Wilt Chamberlain, C
The best player to don the Warriors jersey thus far, with only Curry potentially challenging for that moniker in the future, Wilt Chamberlain simply has to be on the Warriors’ Mt Rushmore.
From 1959-65, Chamberlain was a dominant force for the Warriors. Averaging 37.6 points and 27 rebounds (yes, really), he took home the NBA MVP and Rookie of the Year awards, along with the All-Star Game MVP, en route to a 4-2 NBA Finals loss to the Boston Celtics.
In Chamberlain’s second year, the big man became the first player to break the 3,000 point barrier, and the first and only player to pull down more than 2,000 rebounds in a single season (Chamberlain had 2,149).
Despite outputting these astronomical numbers in such a short time frame, Chamberlain’s third year was his most successful, not only for the Warriors but arguably for his entire 14 year career.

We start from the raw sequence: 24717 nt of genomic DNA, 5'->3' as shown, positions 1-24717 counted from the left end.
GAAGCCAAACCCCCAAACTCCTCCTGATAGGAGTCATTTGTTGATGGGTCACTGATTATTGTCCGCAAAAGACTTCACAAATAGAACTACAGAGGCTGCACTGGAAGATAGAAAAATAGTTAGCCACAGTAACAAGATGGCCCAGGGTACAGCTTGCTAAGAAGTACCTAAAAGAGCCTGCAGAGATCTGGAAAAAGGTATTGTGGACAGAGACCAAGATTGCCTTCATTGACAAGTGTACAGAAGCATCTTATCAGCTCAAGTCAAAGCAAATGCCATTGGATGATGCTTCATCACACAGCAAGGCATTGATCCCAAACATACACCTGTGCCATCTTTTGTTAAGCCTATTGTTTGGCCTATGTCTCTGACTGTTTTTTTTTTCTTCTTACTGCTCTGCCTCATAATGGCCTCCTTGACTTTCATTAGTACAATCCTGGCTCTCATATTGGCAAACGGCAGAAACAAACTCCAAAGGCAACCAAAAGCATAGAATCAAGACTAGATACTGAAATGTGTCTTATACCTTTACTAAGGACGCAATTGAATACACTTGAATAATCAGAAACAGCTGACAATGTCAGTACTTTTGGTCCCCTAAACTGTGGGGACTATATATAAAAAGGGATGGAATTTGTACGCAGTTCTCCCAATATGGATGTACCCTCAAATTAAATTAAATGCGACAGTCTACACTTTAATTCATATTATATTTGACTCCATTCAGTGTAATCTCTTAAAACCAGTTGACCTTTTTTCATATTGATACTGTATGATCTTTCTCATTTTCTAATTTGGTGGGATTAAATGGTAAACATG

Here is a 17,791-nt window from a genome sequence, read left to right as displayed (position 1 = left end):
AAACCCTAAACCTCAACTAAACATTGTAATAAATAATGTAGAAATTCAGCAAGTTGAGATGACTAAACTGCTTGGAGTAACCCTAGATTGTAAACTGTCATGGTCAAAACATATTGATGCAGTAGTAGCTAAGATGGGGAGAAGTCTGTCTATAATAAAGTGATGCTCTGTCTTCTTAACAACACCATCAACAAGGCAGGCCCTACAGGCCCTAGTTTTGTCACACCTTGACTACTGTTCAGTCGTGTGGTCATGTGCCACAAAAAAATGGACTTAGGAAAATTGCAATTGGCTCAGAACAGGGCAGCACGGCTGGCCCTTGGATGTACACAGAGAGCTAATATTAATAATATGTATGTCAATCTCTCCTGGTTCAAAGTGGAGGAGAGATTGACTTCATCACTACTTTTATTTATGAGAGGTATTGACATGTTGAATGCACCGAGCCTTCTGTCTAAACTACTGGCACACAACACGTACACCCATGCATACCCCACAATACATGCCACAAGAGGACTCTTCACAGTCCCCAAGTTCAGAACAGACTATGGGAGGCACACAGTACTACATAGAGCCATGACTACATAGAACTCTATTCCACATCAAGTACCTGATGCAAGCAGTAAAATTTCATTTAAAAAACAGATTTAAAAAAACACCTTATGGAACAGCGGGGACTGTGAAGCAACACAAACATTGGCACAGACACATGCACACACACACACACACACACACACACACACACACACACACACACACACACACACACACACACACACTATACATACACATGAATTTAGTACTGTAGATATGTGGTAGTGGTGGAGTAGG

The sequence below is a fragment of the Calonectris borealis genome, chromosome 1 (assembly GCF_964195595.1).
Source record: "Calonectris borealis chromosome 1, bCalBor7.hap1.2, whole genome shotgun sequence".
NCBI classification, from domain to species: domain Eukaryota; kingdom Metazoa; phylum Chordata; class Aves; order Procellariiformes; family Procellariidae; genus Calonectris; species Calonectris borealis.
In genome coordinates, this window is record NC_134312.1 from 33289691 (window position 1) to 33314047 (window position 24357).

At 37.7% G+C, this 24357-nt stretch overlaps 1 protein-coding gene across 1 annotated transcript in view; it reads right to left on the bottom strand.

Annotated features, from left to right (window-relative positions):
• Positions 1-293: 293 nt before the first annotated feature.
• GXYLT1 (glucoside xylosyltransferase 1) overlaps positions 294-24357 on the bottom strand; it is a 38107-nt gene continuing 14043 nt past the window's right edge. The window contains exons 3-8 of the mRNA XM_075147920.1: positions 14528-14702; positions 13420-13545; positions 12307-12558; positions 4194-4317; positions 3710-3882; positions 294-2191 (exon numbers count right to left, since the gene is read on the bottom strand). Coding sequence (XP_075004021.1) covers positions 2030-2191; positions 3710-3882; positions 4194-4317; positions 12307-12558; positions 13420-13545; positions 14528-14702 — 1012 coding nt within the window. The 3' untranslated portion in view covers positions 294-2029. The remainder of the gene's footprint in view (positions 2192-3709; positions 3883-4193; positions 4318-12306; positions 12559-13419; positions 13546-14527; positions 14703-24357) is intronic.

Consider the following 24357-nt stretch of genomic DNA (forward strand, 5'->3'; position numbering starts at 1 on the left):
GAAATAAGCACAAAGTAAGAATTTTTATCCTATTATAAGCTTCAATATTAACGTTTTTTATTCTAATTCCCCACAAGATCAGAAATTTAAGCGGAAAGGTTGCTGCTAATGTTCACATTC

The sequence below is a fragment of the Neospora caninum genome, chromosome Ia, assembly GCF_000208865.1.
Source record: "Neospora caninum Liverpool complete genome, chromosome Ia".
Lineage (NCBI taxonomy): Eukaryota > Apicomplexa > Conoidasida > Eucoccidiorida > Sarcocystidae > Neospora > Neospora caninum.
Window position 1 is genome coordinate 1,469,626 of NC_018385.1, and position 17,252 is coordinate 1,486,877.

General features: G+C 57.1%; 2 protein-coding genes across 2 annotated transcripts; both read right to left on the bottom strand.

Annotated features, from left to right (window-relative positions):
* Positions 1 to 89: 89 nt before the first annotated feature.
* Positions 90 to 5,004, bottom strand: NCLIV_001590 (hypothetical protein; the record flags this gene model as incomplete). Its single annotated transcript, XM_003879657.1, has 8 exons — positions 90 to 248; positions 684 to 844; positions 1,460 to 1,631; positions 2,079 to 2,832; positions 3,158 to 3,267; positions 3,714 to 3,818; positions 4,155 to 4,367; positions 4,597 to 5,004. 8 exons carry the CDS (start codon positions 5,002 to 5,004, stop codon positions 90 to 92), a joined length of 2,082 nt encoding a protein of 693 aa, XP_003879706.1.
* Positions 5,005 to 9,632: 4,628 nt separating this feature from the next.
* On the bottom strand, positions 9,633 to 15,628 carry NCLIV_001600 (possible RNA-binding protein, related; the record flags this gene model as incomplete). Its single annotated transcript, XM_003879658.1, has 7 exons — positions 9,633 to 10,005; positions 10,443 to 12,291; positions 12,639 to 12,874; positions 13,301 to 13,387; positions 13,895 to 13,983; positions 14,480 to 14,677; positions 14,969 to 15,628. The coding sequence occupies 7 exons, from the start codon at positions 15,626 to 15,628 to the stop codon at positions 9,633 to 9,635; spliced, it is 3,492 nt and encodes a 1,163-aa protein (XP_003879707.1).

In the 1961-62 season, Chamberlain averaged 50.4 points and 25.7 rebounds per game, all while shooting nearly 51 percent from the field. Tallying 4,029 points and 2,052 rebounds for the season, these were numbers that even the most avid YouTubers would struggle to put up over the course of a season on NBA 2K.
Oh, and there is also the small matter of Chamberlain notching a 100-point game during this legendary third league season. I'm sure you've seen this photo somewhere on the Internet before:
“The Big Dipper” had his #13 retired by the Warriors (and also by the 76ers and Los Angeles Lakers), and was inducted into the Naismith Memorial Basketball Hall of Fame in 1978. A terrifying presence on both the offensive and defensive ends of the floor, Chamberlain was a transcendent basketball player who's impact on the game can still be felt to the day.
Going down as (easily) one of the top ten players in NBA history, Chamberlain comfortably tops the list of greatest Warriors of all time.
All statistics courtesy of Basketball Reference and NBA.com